Schrader Thursday declined to answer questions related to the details of the meetings with Miller, including dates and specific number of meetings and where they were held, citing a “number of meetings this afternoon” that prevented him from participating in any interview.

Victoria Gruber, Miller’s chief of staff, said she was in a meeting between Schrader and Miller and described it as cordial.

“It is no secret that Senator Miller believes the new Prince George’s Regional Medical Center is a critical project and that it has his very strong support,” Gruber said in an email. “He did talk about the importance of the project to the State’s  second largest County and majority African American jurisdiction. He also expressed frustration to Acting Health Secretary Schrader that Senators from the County were upset that the operating and capital funding for the Hospital had been cut and that Anne Arundel Medical Center was mounting a very political campaign for a competing  program that could harm the project and that he believed a number of senators would have concerns supporting him when the viability of the Hospital and new Regional Medical Center were at risk.

“He also reiterated his great admiration for former Senator Sandy Schrader and stated that he planned to support Mr. Schrader’s nomination.”

State law establishes the Maryland Health Care Commission as an independent panel and prohibits a health secretary from getting involved in the process for approving a proposed medical program.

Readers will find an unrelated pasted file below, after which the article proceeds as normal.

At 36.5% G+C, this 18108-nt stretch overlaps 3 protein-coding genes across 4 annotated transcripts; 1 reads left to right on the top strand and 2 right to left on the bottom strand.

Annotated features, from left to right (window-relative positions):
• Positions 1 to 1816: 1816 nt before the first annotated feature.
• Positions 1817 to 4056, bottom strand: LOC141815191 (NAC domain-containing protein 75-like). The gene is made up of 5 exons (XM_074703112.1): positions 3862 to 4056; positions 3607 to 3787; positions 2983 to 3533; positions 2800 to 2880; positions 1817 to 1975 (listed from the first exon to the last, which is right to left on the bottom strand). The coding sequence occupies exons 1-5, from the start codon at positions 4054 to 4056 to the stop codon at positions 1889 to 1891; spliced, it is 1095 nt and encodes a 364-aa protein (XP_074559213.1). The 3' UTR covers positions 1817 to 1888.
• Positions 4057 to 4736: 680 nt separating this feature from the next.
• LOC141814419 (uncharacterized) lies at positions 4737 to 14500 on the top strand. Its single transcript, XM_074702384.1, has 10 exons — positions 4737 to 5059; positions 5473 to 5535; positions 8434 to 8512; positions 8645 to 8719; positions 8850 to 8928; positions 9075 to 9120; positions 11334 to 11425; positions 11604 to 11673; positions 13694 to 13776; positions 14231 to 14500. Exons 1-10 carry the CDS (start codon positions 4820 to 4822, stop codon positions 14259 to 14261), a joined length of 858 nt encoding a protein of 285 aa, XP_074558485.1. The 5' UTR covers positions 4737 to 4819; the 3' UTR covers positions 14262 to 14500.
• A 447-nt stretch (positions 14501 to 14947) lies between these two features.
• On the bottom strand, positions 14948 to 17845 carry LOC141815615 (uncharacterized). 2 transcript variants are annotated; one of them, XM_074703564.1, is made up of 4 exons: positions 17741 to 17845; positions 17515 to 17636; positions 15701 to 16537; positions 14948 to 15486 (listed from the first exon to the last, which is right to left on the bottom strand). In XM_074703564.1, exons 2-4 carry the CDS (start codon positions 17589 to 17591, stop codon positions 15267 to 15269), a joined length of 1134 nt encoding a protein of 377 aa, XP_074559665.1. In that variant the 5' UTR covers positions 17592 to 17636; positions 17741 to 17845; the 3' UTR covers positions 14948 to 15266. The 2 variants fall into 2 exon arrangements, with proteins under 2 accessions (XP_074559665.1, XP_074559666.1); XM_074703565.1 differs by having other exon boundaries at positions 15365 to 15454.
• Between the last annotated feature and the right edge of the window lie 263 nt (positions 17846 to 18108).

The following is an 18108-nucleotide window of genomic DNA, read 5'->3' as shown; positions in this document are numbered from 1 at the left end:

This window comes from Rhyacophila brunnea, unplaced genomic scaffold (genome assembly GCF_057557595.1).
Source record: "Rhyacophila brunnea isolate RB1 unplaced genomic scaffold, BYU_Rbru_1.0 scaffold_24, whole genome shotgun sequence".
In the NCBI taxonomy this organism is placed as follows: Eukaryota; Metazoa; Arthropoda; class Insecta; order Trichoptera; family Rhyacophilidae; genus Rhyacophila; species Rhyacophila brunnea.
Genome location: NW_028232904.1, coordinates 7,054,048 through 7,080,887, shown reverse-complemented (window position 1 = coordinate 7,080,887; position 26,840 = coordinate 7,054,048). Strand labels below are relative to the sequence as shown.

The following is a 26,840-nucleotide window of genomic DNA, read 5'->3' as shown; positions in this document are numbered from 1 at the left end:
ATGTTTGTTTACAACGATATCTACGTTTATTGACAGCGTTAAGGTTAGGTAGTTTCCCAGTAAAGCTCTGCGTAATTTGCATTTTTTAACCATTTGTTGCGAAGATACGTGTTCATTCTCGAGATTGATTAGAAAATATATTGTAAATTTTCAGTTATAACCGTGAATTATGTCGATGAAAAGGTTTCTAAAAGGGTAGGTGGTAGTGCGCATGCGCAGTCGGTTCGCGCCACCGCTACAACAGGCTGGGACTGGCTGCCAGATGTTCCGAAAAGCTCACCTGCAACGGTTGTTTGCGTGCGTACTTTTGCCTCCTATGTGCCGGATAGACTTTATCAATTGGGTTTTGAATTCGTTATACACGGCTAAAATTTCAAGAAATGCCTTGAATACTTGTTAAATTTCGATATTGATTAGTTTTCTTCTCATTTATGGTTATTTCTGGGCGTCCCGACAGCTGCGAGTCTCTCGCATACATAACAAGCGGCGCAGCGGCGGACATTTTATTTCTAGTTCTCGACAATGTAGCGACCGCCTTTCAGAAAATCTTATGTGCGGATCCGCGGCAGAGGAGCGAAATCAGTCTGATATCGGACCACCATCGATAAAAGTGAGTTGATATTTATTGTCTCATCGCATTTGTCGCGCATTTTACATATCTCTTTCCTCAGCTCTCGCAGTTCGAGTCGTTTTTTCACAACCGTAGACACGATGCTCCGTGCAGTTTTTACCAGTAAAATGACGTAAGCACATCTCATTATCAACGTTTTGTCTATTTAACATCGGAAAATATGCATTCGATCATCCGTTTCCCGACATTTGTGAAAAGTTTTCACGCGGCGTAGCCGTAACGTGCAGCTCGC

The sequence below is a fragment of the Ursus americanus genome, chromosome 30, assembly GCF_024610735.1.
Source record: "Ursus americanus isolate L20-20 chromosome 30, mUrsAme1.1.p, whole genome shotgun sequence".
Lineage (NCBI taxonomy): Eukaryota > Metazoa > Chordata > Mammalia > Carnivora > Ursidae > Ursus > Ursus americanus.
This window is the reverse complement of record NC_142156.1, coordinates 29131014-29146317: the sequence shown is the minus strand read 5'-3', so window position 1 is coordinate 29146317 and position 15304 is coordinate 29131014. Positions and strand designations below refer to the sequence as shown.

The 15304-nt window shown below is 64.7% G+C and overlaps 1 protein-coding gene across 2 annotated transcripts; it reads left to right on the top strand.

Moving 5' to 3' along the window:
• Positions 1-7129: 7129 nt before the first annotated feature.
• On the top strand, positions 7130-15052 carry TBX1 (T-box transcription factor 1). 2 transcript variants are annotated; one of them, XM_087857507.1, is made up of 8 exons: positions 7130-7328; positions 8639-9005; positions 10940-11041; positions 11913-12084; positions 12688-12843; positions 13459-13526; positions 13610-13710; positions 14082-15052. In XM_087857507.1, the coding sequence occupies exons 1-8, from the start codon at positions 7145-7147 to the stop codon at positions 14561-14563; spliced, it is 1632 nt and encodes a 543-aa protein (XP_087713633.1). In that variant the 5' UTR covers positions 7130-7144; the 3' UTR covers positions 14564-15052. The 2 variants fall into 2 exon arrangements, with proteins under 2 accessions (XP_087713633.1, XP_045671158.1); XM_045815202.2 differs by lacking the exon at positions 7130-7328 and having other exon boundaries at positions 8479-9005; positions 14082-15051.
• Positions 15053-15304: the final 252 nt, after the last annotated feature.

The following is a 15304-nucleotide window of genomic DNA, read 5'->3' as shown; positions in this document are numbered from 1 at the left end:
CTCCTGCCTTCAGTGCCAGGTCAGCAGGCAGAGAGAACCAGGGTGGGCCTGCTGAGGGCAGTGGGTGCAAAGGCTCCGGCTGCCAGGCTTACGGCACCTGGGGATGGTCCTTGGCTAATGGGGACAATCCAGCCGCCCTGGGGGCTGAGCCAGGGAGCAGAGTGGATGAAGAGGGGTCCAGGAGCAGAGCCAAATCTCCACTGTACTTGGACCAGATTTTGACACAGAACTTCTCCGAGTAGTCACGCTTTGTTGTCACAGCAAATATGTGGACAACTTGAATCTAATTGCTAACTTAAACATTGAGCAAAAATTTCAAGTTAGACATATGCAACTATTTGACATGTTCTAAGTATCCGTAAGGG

Douglass Mayer, a Hogan spokesman, said the governor refused to go along with the request from Miller.

“By any normal person’s view, attempting to make the appointment of a Cabinet official contingent on the executive branch taking an illegal action is unethical on its face,” Mayer said. “If it is not specifically against the legislative code of ethics it darn well should be, and it certainly violates the code of common sense.”

 

Schrader is a retired U.S. Navy captain and a professional engineer who has held senior positions in the public and private sectors. He served in executive positions at the University of Maryland Medical System Corporation from 1987 to 2003 and as Maryland’s homeland security director under then Gov. Robert L. Ehrlich Jr., also a Republican, and as a Howard County elected official.

“I knew there was concern about the (certificate of need) generally,” Ferguson said. “I can say definitively that this was not a reason that I held the scheduling (of Schrader’s nomination). A lot of us had concerns we had were about whether or not he was qualified for the position.”

Ferguson said that while the consensus on Shrader’s qualifications “was mixed,” he believed Schrader would have been confirmed had Hogan not withdrawn the nomination.

Ferguson said the Hogan administration’s assertions of a quid pro quo were untrue and meant to divert public attention from the governor’s re-appointment of Schrader instead of allowing him to come before the full Senate for a vote.

“Unfortunately, because out governor finds it inconvenient, it is undermining our constitutional government,” Ferguson said.

Mayer responded by saying Ferguson was a puppet committee chairman.